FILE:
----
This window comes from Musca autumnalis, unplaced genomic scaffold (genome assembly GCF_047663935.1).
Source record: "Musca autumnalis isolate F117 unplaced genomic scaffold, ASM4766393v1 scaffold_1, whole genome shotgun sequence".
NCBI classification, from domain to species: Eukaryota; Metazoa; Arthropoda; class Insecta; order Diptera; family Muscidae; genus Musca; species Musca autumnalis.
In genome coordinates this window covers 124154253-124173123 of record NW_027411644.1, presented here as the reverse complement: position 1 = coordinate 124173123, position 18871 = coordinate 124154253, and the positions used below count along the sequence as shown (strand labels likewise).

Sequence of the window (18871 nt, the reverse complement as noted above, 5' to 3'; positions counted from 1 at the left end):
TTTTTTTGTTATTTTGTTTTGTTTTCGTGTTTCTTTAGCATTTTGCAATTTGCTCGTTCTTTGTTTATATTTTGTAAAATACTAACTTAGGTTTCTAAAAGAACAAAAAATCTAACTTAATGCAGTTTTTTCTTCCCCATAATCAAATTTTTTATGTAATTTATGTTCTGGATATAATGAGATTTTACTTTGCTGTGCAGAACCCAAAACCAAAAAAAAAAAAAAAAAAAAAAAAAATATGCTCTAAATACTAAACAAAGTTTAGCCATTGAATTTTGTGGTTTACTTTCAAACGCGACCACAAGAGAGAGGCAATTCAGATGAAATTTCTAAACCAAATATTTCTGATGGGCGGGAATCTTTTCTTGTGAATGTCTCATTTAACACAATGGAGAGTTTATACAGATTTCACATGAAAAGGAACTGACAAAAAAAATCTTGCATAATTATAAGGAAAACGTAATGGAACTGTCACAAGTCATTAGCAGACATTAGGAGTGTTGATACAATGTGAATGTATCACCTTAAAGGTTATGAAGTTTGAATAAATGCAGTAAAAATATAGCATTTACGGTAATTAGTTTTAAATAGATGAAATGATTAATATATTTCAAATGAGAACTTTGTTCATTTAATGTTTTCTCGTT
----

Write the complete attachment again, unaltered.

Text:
This window comes from Musca autumnalis, unplaced genomic scaffold (genome assembly GCF_047663935.1).
Source record: "Musca autumnalis isolate F117 unplaced genomic scaffold, ASM4766393v1 scaffold_1, whole genome shotgun sequence".
NCBI classification, from domain to species: Eukaryota; Metazoa; Arthropoda; class Insecta; order Diptera; family Muscidae; genus Musca; species Musca autumnalis.
In genome coordinates this window covers 124154253-124173123 of record NW_027411644.1, presented here as the reverse complement: position 1 = coordinate 124173123, position 18871 = coordinate 124154253, and the positions used below count along the sequence as shown (strand labels likewise).

Sequence of the window (18871 nt, the reverse complement as noted above, 5' to 3'; positions counted from 1 at the left end):
TTTTTTTGTTATTTTGTTTTGTTTTCGTGTTTCTTTAGCATTTTGCAATTTGCTCGTTCTTTGTTTATATTTTGTAAAATACTAACTTAGGTTTCTAAAAGAACAAAAAATCTAACTTAATGCAGTTTTTTCTTCCCCATAATCAAATTTTTTATGTAATTTATGTTCTGGATATAATGAGATTTTACTTTGCTGTGCAGAACCCAAAACCAAAAAAAAAAAAAAAAAAAAAAAAAATATGCTCTAAATACTAAACAAAGTTTAGCCATTGAATTTTGTGGTTTACTTTCAAACGCGACCACAAGAGAGAGGCAATTCAGATGAAATTTCTAAACCAAATATTTCTGATGGGCGGGAATCTTTTCTTGTGAATGTCTCATTTAACACAATGGAGAGTTTATACAGATTTCACATGAAAAGGAACTGACAAAAAAAATCTTGCATAATTATAAGGAAAACGTAATGGAACTGTCACAAGTCATTAGCAGACATTAGGAGTGTTGATACAATGTGAATGTATCACCTTAAAGGTTATGAAGTTTGAATAAATGCAGTAAAAATATAGCATTTACGGTAATTAGTTTTAAATAGATGAAATGATTAATATATTTCAAATGAGAACTTTGTTCATTTAATGTTTTCTCGTT